Stitch together John Carpenter’s They Live with Tobe Hooper’s I’m Dangerous Tonight then weave in Paul Thomas Anderson’s Phantom Thread and you’ve got In Fabric, the latest (but not greatest) offering from Peter Strickland—a surrealist British writer-director who is today’s answer to Nicholas Roeg and Ken Russell.
In Fabric is technically a horror movie, but it isn’t a stab-n-slab and no one is chasing after a serial-killer or hunting ghosts. No, this flick is of the more cerebral ilk with few thrills but plenty of chills. Mixing 70s and 80s nostalgia with Gothic imagery and tongue-in-cheek farce, Strickland’s cautionary yarn follows the unfortunate wearers of a beautiful “arterial red” chiffon and silk frock from the moment the cash register cha-chings to the closing of their caskets.
Oscar-nominee Marianne Jean-Baptiste plays Sheila Woolchapel, a middle-aged divorcee who works as a drone in a dreary bank and is regularly dressed-down by her micromanaging bosses (Julian Barratt, Steve Oram). At home, there’s no respite as she’s disrespected by her sullen teenage son (Jaygann Ayeh) and his dour lover (Gwendoline Christie) day after day. Sheila decides that she needs to cut loose, so she buys that racy red number and puts an ad in the lonely-hearts personals. But of course, things go from bad to worse for poor Sheila.
Thames Valley Dentley & Soper department store, supervised by the haughty Miss Luckmoore (Fatma Mohamed), and who may or may not be the devil’s disciple, sets the stage for all kinds of retail mayhem. This brunet bombshell is a persuasive sales gal, too; when Sheila balks at buying the daring dress, Luckmoore baffles her with bullshit: “The hesitation in your voice seems to be an echo in the recesses of retail.” Once the closed-sign goes on the door, the clothes come off and the after-hours party begins. Wrinkle-magnet manager Mr. Lundy (Richard Bremmer) and his all-female staff dive into some strange sex rituals with the mannequins and nothing is left to the imagination.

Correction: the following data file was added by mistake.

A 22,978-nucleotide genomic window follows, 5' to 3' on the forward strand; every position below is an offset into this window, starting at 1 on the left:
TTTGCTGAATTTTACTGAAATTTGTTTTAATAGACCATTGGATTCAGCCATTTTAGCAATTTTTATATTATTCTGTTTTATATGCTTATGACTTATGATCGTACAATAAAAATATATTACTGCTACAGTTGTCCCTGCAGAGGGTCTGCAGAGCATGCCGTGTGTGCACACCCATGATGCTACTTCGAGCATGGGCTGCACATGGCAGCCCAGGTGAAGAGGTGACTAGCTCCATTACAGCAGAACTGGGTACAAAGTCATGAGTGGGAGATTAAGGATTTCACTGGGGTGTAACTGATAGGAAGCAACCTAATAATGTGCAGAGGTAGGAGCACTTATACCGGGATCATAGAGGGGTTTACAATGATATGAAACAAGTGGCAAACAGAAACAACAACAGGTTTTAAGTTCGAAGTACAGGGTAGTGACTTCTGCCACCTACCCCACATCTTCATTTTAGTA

The department store is marvelously made, feeling like something straight out of a sumptuous giallo film. (The score, too, is deliciously decadent in its homage to those slashers of the 70s—kudos to Cavern of Anti-Matter for their note-perfect music.)
One size fits all, so once the demonic dress is done with Sheila it wraps itself around nebbish washing machine repairman Reg Speaks (Leo Bill), who is forced to wear the garment at his stag party. He soon passes it along to his bride Babs (Hayley Squires), who quickly succumbs to its spell and goes straight to hell.
There’s a lot of sly humor woven throughout In Fabric’s story but after Jean-Baptiste leaves the screen, things take a tedious turn. While I adore intoxicating imagery as much as the next cineaste, I do appreciate story and character arcs as well. Fortunately, there is a satisfying upshot at the end.
While it may not be his best film—in my opinion, Berberian Sound Studio (2012) and Duke of Burgundy (2014) are better—Strickland’s fashionably freaky In Fabric is nonetheless excellent. Perhaps one of the best of this year (that is, if you’re into slow-burn retro-arthouse psychological-tragicomedies) and well worth a look.